Been doing a little literature screening for the awesome Daesan Foundation. In this case a book (not yet published in English) by Kim Gyeong Uk called Risky Business (위험한 독서 – in what seems like a very loose translation according to my super-inferior Korean). I’m not sure what I’m allowed to say about the book, other than everything I read in it was pretty awesome and I’m looking forward to its publication.
Because there is not that much information available on him, I emailed Daesan and asked for a brief biography. This is what they sent:
Novelist, Professor of Creative Writing at Korea National University of Arts. He was born in Gwangju, South Jeolla Province in 1971. He completed his undergraduate degree in English Language and Literature and a Master’s degree in Korean Language and Literature from Seoul National University. His career as a novelist began when he won the 1993 Best New Writer Award from the quarterly Writer’s World for his novella Outsider. Known as a natural-born storyteller, he has integrated various aspects of popular culture into his works such as cinema, music, painting and the internet. He has broken the boundary between text and video media, opening up new possibilities in literature. He is the author of story collections Who Killed Kurt Cobain?,Leslie Chung Is Dead? and Dangerous Reading, and novels The Golden Apple, Kingdom of a Thousand Years and Like a Fairy Tale. He is also the recipient of the Hanguk Ilbo Literary Award, the Contemporary Literature Award and the Dong-in Literary Award.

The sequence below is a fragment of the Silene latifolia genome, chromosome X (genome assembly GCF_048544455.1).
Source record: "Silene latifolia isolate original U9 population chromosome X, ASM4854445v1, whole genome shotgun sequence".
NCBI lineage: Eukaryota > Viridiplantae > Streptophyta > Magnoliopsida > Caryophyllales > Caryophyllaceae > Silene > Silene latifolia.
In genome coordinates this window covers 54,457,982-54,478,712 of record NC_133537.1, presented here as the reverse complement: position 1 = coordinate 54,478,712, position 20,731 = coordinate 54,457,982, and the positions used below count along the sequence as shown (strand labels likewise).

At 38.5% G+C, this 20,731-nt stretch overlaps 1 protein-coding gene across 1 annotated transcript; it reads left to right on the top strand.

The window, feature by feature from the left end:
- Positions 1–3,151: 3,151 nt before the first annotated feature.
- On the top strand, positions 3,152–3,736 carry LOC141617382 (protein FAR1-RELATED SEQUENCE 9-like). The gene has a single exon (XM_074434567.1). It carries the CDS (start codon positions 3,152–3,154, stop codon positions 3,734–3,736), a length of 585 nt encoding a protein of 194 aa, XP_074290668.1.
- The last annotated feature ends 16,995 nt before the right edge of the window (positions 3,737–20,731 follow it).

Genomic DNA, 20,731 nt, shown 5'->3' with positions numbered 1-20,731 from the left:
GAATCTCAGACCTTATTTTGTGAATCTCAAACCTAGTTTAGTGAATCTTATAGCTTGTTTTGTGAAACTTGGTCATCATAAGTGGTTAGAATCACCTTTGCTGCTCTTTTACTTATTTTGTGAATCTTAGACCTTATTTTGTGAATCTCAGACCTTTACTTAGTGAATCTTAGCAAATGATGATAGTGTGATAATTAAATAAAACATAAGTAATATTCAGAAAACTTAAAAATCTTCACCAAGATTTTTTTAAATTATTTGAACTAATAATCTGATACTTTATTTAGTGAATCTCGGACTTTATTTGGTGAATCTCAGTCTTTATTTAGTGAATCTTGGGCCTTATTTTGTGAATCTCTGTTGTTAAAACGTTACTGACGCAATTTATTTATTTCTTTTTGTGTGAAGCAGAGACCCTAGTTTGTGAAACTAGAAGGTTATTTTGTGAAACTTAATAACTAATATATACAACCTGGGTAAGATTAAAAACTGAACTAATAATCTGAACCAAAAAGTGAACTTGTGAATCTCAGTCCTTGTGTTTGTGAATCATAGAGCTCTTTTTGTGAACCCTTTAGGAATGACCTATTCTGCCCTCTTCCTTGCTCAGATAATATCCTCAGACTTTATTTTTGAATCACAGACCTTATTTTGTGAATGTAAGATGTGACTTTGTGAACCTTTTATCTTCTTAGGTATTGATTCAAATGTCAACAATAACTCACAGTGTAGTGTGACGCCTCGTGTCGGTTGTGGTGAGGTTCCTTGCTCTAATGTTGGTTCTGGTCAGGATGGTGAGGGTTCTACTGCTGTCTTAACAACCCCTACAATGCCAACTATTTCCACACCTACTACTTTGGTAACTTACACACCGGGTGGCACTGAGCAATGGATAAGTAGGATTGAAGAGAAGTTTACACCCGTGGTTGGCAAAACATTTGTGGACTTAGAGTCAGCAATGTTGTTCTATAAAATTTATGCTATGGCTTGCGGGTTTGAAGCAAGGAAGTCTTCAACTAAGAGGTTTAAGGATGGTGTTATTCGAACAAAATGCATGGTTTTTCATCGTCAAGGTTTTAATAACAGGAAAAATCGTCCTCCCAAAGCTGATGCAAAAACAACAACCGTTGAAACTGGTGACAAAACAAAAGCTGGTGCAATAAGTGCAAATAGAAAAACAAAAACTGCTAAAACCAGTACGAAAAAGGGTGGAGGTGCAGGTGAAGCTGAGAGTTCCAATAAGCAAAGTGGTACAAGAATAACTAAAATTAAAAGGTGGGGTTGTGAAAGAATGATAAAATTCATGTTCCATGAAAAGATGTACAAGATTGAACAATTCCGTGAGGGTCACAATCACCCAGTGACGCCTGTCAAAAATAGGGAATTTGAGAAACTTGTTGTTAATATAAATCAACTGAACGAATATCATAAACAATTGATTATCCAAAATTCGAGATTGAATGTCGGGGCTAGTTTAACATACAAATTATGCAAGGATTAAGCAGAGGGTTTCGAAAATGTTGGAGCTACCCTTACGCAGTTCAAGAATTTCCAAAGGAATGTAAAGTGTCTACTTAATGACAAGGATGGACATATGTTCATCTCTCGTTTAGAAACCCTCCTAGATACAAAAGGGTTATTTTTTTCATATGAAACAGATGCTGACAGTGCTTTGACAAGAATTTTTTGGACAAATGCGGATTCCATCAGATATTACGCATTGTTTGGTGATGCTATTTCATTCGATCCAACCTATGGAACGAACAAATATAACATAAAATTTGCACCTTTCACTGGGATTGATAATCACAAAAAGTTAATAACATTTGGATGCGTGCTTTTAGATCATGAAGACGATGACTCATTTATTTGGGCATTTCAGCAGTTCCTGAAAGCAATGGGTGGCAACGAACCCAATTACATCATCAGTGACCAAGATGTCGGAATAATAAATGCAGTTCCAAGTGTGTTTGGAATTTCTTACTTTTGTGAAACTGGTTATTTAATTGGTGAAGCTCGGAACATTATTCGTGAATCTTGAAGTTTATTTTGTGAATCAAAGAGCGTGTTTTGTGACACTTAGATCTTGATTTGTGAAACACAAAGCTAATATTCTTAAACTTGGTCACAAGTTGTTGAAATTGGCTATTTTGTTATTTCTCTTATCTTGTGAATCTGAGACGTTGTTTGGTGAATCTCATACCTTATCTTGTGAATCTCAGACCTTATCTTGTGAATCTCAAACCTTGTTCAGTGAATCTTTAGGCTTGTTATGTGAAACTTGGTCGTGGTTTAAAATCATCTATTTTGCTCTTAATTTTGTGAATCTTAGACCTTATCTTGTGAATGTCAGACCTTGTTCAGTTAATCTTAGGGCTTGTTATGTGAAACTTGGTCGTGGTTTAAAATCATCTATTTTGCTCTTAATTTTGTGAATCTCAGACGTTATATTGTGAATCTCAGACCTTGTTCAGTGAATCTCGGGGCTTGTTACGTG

This lead me over to LIST Magazine, which had a bit of criticism:
In contrast to the novels of the 1990s where the interiority of the characters was emphasized, in Kim Kyung-uk’s literary milieu, the character’s inner world is minimized and pop culture, as represented in film, takes its place. In Korean society the novel critiques the meaning and direction of phenomena such as the rapid invasion of popular culture in daily life, and the information industry, as epitomized by the Internet, that plays an important role as a means of communication. Moreover, the novel stays free from borrowing the lexicon and grammar of popular culture and the more so-called lowly genres, and instead earnestly delves into the relationship between literature and popular culture, while exploring the illusions of modern individuals in this new media. When new writers are said to borrow language from popular culture, it does not necessarily signify that literature is being dissolved into the realm of popular culture. In this case, questioning the relationship between the visual and textual cultures, as well as the Internet and books, is crucial. In the end, a book is a source and medium of literature, and ultimately has the critical power to reveal the truth of life that is hidden behind the glamour of the visual culture. This is the reason why Kim Kyung-uk deemed reading a risky endeavor.
LOL… it’s a good start, but I’m going to need to get a little more before I can pop him up on the Wikipedia!